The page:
Once you start your outsourced software project with your provider, the last thing you want is for the outsourcing partnership to deteriorate into an order-taking relationship with developers who only do what they’re told. When processes backslide, innovation is back-burnered and continuous improvement is forgotten, you’ve officially arrived at low-performance outsourcing.
High-performance outsourcing requires consistent attention, assessment and enhancement to remain optimized. Accelerance provides periodic engagement review with you and your development partner to manage expectations, ensure that milestones are achieved as scheduled and that your software is stable and scalable throughout the life of your software engagement. Potential issues are identified and addressed before they become real problems that put your software at risk.
If you’re outsourcing software development, you’ve got a “gut feel” for how your engagement is going based on the quality of the software you’re receiving, the kinds of bugs being found, and how many crises must be addressed via conference calls.
But does that mean your software outsourcing is successful? How do you really measure the success of your software outsourcing? What metrics should you use, and what should you do if your outsourced software development process doesn’t measure up? Or, do you even use metrics? Metrics may seem like overkill. If your offshore team delivers software on time at a comparatively low rate and the code contains a reasonably small number of bugs which are fixed quickly, isn’t that enough?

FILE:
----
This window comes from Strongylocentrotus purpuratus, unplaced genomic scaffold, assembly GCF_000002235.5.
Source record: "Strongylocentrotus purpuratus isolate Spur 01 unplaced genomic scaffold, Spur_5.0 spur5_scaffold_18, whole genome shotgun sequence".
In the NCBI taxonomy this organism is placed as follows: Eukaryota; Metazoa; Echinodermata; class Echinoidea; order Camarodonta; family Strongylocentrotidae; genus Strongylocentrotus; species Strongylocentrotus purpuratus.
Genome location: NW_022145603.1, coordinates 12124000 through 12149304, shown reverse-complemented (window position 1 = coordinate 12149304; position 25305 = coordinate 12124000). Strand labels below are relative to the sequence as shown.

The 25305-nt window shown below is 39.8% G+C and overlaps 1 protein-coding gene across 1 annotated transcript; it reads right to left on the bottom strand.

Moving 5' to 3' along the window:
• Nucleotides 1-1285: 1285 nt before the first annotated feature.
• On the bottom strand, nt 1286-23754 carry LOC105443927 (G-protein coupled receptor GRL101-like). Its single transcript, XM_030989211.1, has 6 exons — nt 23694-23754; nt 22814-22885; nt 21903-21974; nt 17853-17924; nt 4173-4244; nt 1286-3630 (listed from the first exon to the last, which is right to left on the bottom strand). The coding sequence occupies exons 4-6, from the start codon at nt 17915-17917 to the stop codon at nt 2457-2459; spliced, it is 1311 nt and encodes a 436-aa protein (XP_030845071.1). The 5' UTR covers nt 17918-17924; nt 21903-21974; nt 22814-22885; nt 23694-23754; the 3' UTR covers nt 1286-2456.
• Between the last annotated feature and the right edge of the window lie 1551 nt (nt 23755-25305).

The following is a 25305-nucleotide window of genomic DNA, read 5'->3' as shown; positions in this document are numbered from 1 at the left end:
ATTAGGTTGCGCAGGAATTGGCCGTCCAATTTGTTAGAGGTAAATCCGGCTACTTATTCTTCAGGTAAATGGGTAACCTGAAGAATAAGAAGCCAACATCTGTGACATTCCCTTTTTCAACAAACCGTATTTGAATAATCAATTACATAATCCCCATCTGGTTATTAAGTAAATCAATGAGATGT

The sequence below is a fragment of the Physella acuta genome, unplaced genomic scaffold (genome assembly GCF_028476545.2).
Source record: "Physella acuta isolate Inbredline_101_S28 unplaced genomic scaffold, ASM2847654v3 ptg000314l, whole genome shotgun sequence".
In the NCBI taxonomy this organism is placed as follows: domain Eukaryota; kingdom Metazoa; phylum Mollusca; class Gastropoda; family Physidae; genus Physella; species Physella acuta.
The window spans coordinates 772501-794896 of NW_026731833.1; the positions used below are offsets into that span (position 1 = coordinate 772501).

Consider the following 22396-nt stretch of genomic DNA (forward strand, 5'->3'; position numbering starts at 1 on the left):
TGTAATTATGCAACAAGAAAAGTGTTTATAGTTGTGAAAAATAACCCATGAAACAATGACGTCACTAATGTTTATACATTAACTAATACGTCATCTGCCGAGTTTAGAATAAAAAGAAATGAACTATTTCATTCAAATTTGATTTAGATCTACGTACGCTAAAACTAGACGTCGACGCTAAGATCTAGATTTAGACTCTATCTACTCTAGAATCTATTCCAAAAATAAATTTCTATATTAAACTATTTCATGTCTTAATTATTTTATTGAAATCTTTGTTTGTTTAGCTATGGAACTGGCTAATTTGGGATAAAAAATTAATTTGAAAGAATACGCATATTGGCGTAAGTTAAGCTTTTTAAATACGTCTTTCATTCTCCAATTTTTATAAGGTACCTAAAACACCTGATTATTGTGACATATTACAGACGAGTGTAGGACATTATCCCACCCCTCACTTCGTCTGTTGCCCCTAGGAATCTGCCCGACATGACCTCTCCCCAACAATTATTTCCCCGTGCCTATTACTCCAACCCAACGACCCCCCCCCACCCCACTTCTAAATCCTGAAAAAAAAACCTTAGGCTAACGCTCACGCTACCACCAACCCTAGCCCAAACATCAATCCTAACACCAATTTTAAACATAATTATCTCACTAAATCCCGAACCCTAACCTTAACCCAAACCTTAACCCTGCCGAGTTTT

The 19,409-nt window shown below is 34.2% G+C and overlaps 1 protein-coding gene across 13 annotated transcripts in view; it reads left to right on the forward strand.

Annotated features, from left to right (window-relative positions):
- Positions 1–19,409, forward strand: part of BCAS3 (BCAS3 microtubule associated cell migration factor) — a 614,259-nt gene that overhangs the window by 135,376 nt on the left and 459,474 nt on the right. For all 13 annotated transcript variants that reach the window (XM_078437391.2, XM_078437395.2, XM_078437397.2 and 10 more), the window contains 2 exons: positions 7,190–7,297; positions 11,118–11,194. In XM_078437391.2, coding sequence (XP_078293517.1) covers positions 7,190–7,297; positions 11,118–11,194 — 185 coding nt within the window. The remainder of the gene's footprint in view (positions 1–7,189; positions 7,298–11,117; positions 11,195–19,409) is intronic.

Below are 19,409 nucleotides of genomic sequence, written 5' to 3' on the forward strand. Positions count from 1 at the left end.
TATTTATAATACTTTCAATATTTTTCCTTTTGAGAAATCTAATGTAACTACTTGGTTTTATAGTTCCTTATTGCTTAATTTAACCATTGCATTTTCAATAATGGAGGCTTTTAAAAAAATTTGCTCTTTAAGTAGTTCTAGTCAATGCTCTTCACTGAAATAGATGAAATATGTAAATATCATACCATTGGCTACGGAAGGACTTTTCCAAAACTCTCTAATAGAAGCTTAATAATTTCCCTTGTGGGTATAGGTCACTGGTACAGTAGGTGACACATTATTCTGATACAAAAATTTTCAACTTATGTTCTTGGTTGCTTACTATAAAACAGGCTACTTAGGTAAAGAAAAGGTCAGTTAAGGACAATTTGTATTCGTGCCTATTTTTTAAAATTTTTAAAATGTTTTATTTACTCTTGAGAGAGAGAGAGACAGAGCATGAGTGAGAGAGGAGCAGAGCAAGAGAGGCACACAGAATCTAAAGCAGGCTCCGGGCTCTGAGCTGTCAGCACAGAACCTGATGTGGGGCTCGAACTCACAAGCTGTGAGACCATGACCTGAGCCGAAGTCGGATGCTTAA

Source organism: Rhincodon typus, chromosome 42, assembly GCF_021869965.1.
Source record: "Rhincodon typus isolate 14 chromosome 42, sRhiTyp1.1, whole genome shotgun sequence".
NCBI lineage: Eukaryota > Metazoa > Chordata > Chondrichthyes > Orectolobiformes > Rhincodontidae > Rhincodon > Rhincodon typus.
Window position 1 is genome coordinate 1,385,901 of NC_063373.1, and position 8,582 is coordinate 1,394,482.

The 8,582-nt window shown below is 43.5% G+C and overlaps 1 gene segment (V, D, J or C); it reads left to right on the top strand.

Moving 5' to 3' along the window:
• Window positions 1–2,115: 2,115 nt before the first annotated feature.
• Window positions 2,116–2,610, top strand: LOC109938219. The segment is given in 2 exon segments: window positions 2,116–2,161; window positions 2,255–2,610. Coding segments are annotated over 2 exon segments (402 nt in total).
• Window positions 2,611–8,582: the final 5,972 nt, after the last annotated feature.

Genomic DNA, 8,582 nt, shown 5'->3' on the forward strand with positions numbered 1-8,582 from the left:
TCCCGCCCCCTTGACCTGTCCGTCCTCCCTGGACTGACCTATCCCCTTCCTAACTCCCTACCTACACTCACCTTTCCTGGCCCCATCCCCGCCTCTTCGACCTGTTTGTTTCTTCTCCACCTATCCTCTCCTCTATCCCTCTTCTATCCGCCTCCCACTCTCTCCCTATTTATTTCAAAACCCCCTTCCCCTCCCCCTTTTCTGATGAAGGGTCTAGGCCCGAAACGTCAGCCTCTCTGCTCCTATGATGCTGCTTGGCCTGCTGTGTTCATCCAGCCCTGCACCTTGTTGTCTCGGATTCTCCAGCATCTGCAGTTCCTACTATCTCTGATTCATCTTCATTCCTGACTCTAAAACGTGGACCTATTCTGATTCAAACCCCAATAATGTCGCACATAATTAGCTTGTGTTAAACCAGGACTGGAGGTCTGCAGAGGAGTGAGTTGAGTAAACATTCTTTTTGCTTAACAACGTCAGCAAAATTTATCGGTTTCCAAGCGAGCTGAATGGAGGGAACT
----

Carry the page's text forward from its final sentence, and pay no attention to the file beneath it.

In software development outsourcing - if it’s worth doing it’s worth measuring. Establishing metrics is not “busy work” or relevant only for large companies. In order to manage custom software development with quantifiable objectives, a gut feel is not enough. You cannot afford - literally - to be casual about monitoring and measuring performance. Here’s why you need metrics:
Communication is key to the success of every software engagement - but especially critical with software outsourcing.
Open communication is extremely important from the beginning and throughout your outsourcing relationship. Both parties must be on the same page regarding the software engagement and must be specific, concise and realistic about what they need and expect from each other. Expect to use weekly conference calls, regular emails and instant messages every day. Frequent status reports and constant communication will help ensure that your engineers are working on the most important tasks.
Partner with a software development team that has, at minimum, a conversational level of English proficiency. Senior members, especially, need to be able to clearly understand the requirements of your software engagement before they’re able build your product. Don’t always expect English proficiency equivalent to that of a native speaker, but do expect language-driven misunderstandings are kept to a minimum. To aid in communication with non-native speakers, put effort into speaking calmly and clearly.
Even two English-speaking countries like the U.S. and the U.K. have different communication styles that must be considered, so it goes without saying that there will be differences in language and other communication styles between all cultures. What you might consider rude, odd, or confusing in another culture might be considered perfectly normal, and vice versa. The key to bridging the gap is mutual respect and embracing your differences.